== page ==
An Anthology for Anthologists: Continuum by Roger Elwood
Continuum 1-4 (Berkley Medallion paperback editions, 1975-76). Covers by Vincent Di Fate
The accolade “anthologist” is not easily obtained. One can only imagine the effort spent splicing different elements into a cohesive anthology that sits well, and with a theme that attracts buyers.
Roger Elwood (1943-2007) most definitely earned that title, having put together 64 mostly science fiction anthologies between 1964 and 1980. Like many of his peers, he was also an author who published a small number of fiction novels and short stories, not to mention editing the short-lived Odyssey magazine (1976).
This article is not a celebration of Mr. Elwood’s career, though. I want to look at an intriguing oddity from the the past century, a 4-volume anthology series he edited titled Continuum.
[Click the images for larger versions.]
Continuum 1-4 (Star UK reprints, 1977). Covers by Patrick Woodroffe
Is it an anthology? Is it a magazine specializing in serial stories? A bit of both perhaps, while at the same time neither in the true sense. Continuum was perhaps best described by Mr. Elwood, in the front matter of Volume 1:
Solid science fiction, eight outstanding authors, an unusual format – this is the tapestry of Continuum, a revolutionary concept in SF anthologies, where each book in the series, of which this is the first, stands as an entity on its own, at the same time forming an integral part of a continuing cycle.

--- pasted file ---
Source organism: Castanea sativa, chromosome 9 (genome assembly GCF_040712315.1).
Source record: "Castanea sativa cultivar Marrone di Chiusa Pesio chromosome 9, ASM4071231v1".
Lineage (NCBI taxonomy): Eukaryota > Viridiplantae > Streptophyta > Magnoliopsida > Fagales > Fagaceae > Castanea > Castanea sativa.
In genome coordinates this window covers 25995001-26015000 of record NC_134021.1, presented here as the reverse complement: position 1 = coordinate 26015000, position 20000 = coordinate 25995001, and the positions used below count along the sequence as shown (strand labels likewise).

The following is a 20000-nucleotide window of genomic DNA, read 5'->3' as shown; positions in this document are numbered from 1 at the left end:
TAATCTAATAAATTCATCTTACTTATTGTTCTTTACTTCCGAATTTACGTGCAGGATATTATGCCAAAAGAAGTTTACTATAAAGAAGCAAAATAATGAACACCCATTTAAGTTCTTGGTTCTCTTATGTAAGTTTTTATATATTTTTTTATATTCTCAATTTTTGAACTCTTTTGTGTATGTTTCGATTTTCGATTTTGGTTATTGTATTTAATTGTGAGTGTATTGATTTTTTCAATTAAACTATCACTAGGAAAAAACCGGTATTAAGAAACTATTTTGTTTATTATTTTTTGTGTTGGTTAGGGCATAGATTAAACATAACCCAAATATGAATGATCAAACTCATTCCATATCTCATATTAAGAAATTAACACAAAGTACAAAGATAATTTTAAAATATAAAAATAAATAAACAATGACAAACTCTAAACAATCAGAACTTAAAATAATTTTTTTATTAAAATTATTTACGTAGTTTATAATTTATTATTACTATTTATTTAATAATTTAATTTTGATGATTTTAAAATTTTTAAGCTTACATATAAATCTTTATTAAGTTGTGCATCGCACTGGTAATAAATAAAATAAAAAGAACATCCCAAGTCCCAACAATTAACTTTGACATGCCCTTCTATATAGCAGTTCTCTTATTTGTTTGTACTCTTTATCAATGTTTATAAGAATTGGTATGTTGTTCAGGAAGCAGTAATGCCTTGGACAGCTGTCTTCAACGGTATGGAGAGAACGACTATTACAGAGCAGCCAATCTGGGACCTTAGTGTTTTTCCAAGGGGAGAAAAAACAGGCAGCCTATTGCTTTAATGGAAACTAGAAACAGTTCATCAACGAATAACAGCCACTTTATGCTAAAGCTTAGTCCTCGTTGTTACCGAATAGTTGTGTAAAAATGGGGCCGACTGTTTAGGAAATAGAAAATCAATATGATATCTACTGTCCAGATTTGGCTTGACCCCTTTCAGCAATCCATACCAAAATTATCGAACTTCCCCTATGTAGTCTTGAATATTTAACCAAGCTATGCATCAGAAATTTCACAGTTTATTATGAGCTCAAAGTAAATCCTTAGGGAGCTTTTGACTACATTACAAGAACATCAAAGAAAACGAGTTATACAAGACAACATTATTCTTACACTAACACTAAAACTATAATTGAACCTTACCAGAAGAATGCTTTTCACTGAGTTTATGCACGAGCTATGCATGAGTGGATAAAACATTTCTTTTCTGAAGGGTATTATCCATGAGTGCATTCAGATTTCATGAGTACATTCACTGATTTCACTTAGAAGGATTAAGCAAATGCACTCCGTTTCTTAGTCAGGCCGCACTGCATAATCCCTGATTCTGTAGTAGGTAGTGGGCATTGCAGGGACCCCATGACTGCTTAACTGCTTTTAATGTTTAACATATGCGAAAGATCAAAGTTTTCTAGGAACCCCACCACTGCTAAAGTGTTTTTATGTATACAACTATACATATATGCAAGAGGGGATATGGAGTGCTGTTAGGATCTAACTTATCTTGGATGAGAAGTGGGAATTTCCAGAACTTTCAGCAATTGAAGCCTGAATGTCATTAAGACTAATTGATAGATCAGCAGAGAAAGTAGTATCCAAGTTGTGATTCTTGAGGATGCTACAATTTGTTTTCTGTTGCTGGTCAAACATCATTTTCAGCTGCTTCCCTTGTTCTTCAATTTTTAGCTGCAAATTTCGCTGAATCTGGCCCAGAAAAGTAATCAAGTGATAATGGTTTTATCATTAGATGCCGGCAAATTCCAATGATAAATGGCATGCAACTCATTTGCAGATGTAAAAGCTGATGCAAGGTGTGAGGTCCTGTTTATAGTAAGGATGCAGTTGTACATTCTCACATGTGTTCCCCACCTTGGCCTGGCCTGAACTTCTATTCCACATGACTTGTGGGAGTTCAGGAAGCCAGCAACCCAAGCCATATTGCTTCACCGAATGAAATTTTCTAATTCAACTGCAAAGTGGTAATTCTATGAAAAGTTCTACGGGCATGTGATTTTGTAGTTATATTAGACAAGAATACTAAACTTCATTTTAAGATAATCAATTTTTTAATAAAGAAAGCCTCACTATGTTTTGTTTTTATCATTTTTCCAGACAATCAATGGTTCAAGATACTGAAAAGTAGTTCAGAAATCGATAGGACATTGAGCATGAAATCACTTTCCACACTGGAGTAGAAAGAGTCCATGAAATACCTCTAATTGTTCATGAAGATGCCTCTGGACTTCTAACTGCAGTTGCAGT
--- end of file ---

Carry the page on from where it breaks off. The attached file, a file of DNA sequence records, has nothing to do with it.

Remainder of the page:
PHILIP JOSÉ FARMER
These are the authors who create their own strange and fascinating worlds to which they return in each successive volume, thus contributing to a unique experiment in SF. Also included is the totally original revolving authorship series conceived by DEAN R. KOONTZ and continued by three eminent authors in the field.
Back covers to the Berkley Medallion paperback editions of Continuum 1-4. Click for legible versions.
Modern readers interested in the individual storylines may find it easier to locate them in collected editions rather than trying to hunt down all four volumes of Continuum. Many of the authors involved were household names in the field, and saw their contributions reprinted.
Philip José Farmer’s tales were collected as Stations of the Nightmare by Tor/Pinnacle in 1982 and reprinted in 1988 by Tor.
Poul Anderson’s History of Rustm tales were collected, with other work set in the same universe published in magazines like Fantastic and Astounding, in book form as New America, published by Tor in 1982.
Stations of the Nightmare (Tor Books, 1982 and 1988 reprint; covers by
Greg Theakston and Ron Walotsky) and New America (Tor, 1982, cover by Tom Kidd)
Anne McCaffrey’s Crystal Singer serial saw a partial reprint in Croatia (or Yugoslavia at the time) in Sirius magazine. A bit of a surprise, considering McCaffrey’s international fame, and the popularity of that well loved series.
Edgar Pangborn is not as well known as he should be. His four tales in Continuum were all part of his Tales of a Darkening World (the setting for much of his fiction, including the novels Davy, The Judgment of Eve, and The Company of Glory), Dell had the honor of gathering them in book form as part of his 1978 collection Still I persist in Wondering.